I broadly welcome my right hon. Friend’s statement. Members on both sides of this House appreciate that he has one of the most difficult jobs in government and the weight of history on his shoulders. May I draw him on the article 2 obligations to which he alluded? Does he believe that this course of action fully discharged our obligations under article 2?
My hon. Friend asks a hugely important question, and the very straight answer to the House is that I cannot answer that yet; I do not know. I believe that these are the right next steps in terms of our article 2 obligations. As I have said, we will assess things after these processes have gone through. They could well be hugely important in the information they contribute, but the final decision on where we are with article 2 compliance will have to be taken after those processes have completed and we can assess what they have brought in terms of information and understanding of the case.
The Secretary of State rightly acknowledges that this was an appalling crime, but then continues that it was in a difficult and dark period in this nation’s history—a qualification that changes nothing, because no context is relevant here. It is not for the state or its agencies to uphold the rule of law when it is easy; indeed, the obligation may be seen to increase commensurately with any extenuating challenge in compliance. Almost 32 years later, there will still be no public inquiry ordered by the British state into its collusion in this crime. How does he expect Pat Finucane’s family to maintain confidence regarding this latest failure to secure justice through a public inquiry?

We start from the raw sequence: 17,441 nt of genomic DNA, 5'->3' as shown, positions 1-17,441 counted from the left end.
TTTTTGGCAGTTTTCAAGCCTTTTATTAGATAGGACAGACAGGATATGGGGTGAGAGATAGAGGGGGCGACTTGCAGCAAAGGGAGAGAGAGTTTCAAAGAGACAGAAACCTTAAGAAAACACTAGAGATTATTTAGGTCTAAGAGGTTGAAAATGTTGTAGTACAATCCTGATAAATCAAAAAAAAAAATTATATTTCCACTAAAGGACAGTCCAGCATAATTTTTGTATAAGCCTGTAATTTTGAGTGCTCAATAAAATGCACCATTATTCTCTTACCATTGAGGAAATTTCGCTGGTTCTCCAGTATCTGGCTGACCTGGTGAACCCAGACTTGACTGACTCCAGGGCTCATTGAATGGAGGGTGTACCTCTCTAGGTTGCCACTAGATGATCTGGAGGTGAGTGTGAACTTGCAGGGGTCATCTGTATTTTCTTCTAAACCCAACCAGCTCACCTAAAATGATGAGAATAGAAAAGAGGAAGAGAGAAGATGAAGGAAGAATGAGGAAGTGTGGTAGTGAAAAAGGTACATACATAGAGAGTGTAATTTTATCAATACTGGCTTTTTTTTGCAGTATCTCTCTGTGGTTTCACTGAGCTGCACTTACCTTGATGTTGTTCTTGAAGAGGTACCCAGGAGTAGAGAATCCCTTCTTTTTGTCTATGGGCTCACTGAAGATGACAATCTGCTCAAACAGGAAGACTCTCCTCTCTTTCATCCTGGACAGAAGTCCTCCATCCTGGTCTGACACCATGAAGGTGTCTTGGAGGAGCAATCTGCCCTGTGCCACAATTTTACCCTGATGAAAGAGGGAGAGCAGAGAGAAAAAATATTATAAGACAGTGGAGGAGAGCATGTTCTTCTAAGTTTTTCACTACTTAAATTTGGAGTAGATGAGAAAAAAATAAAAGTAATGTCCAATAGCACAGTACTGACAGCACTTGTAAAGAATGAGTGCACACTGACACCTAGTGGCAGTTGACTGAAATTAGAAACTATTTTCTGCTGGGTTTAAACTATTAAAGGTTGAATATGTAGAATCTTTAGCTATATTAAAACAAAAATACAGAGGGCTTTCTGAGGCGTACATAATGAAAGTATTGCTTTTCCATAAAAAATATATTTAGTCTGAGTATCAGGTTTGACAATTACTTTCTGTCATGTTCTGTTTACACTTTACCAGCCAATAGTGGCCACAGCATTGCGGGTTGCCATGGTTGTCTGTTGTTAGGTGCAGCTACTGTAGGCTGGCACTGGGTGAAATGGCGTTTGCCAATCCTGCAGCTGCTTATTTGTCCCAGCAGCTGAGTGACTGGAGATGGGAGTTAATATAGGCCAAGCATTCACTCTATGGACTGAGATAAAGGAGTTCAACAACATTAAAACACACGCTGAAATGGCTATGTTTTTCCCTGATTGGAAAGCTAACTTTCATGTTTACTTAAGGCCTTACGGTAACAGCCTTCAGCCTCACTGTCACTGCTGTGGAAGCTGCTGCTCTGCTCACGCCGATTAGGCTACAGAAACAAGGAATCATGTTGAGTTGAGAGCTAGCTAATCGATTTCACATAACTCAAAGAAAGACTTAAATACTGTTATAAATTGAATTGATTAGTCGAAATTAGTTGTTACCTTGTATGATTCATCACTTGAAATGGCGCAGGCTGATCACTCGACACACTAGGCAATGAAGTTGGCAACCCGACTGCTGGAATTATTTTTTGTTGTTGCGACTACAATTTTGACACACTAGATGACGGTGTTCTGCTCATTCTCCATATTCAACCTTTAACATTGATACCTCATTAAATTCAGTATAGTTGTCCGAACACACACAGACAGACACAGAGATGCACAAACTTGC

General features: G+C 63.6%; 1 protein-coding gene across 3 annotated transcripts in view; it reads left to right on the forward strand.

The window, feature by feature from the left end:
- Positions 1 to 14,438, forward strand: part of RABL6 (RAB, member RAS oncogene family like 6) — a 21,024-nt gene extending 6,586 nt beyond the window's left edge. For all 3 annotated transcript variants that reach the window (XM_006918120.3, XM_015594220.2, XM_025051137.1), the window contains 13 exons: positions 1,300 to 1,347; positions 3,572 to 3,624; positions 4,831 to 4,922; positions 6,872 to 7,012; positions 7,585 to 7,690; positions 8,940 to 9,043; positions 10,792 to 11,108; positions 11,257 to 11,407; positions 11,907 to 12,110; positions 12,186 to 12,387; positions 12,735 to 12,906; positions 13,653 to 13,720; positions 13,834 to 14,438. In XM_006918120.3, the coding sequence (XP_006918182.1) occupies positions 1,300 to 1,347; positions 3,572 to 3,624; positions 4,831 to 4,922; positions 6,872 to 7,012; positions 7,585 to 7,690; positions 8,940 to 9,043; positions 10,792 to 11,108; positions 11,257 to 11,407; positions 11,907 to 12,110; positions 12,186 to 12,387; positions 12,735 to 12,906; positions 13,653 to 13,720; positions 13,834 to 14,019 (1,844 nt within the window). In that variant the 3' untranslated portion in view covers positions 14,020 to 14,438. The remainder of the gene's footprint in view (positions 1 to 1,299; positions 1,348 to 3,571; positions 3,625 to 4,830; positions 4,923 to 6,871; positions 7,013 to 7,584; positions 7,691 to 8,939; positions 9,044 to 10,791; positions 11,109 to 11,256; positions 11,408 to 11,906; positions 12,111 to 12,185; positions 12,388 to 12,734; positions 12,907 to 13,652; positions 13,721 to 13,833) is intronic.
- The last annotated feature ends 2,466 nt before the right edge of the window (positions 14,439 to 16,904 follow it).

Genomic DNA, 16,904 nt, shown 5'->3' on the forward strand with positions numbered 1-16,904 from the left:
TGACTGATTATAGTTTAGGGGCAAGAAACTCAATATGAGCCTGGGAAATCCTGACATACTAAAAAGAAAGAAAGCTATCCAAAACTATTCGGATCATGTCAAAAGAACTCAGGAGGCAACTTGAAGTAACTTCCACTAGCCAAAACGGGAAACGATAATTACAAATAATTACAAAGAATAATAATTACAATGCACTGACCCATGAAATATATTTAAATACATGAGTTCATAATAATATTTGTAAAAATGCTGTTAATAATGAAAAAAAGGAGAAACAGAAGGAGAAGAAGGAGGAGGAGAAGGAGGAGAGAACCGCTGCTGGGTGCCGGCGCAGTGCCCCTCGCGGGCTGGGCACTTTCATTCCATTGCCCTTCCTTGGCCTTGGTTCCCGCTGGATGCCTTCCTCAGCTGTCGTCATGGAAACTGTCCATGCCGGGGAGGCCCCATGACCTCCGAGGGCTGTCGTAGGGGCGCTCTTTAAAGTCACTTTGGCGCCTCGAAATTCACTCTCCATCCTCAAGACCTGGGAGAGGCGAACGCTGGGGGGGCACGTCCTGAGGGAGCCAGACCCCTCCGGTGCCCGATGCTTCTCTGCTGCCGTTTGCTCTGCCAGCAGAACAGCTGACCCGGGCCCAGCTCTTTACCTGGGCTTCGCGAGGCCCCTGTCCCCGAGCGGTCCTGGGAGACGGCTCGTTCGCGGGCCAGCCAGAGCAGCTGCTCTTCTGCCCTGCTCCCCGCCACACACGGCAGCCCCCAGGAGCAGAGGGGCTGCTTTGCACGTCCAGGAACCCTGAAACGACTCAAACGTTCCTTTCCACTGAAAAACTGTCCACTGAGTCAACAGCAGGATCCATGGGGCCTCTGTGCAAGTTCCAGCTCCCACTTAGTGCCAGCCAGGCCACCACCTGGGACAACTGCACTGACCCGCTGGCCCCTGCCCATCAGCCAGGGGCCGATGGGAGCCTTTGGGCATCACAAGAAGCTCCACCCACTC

I suggest that the hon. Gentleman looks back at my statement in Hansard later on, because he has misunderstood the point I was making. This was a dark time—that is a simple fact of the reality of the troubles. I am sure we are all pleased that the Good Friday/Belfast agreement has meant that we have been able to move forward from that period and develop a peace process that is leading to prosperity in Northern Ireland that we should be building on.
I have spoken to the Finucane family today. I understand and appreciate that they will be disappointed by the decision we have made today, because they clearly would like to see a public inquiry. The decision we have to make and the decision I have made is around what is in the public interest and what the right steps are in completing our obligations under article 2, as per the Supreme Court’s decisions.